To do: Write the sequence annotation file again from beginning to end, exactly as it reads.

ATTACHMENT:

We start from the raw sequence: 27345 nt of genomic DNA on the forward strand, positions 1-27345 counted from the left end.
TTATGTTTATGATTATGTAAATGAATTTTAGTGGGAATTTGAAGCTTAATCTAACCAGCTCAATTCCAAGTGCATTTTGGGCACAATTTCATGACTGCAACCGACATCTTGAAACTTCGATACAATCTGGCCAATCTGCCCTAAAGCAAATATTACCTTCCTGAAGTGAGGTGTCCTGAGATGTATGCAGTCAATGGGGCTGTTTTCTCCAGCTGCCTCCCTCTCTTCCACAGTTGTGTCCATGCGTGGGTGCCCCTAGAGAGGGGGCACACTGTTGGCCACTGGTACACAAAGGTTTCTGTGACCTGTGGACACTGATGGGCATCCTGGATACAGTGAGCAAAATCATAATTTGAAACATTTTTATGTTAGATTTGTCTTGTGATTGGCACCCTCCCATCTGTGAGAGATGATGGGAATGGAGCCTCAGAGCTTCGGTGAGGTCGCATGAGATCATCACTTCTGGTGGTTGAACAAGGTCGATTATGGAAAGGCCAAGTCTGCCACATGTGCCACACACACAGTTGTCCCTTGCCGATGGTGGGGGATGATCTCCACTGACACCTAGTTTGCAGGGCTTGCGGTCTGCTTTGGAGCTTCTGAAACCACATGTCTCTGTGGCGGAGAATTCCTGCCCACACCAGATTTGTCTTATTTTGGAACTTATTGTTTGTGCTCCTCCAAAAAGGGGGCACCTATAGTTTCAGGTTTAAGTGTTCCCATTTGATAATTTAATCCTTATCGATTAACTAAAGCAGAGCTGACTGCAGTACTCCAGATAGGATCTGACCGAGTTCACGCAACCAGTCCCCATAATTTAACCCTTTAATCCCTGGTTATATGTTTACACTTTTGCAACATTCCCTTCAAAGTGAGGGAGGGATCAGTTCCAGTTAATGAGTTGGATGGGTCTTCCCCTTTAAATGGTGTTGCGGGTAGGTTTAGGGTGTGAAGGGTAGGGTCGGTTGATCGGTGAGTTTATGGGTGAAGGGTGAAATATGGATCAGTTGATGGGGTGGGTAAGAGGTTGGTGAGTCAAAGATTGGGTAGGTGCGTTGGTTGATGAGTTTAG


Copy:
We start from the raw sequence: 27345 nt of genomic DNA on the forward strand, positions 1-27345 counted from the left end.
TTATGTTTATGATTATGTAAATGAATTTTAGTGGGAATTTGAAGCTTAATCTAACCAGCTCAATTCCAAGTGCATTTTGGGCACAATTTCATGACTGCAACCGACATCTTGAAACTTCGATACAATCTGGCCAATCTGCCCTAAAGCAAATATTACCTTCCTGAAGTGAGGTGTCCTGAGATGTATGCAGTCAATGGGGCTGTTTTCTCCAGCTGCCTCCCTCTCTTCCACAGTTGTGTCCATGCGTGGGTGCCCCTAGAGAGGGGGCACACTGTTGGCCACTGGTACACAAAGGTTTCTGTGACCTGTGGACACTGATGGGCATCCTGGATACAGTGAGCAAAATCATAATTTGAAACATTTTTATGTTAGATTTGTCTTGTGATTGGCACCCTCCCATCTGTGAGAGATGATGGGAATGGAGCCTCAGAGCTTCGGTGAGGTCGCATGAGATCATCACTTCTGGTGGTTGAACAAGGTCGATTATGGAAAGGCCAAGTCTGCCACATGTGCCACACACACAGTTGTCCCTTGCCGATGGTGGGGGATGATCTCCACTGACACCTAGTTTGCAGGGCTTGCGGTCTGCTTTGGAGCTTCTGAAACCACATGTCTCTGTGGCGGAGAATTCCTGCCCACACCAGATTTGTCTTATTTTGGAACTTATTGTTTGTGCTCCTCCAAAAAGGGGGCACCTATAGTTTCAGGTTTAAGTGTTCCCATTTGATAATTTAATCCTTATCGATTAACTAAAGCAGAGCTGACTGCAGTACTCCAGATAGGATCTGACCGAGTTCACGCAACCAGTCCCCATAATTTAACCCTTTAATCCCTGGTTATATGTTTACACTTTTGCAACATTCCCTTCAAAGTGAGGGAGGGATCAGTTCCAGTTAATGAGTTGGATGGGTCTTCCCCTTTAAATGGTGTTGCGGGTAGGTTTAGGGTGTGAAGGGTAGGGTCGGTTGATCGGTGAGTTTATGGGTGAAGGGTGAAATATGGATCAGTTGATGGGGTGGGTAAGAGGTTGGTGAGTCAAAGATTGGGTAGGTGCGTTGGTTGATGAGTTTAG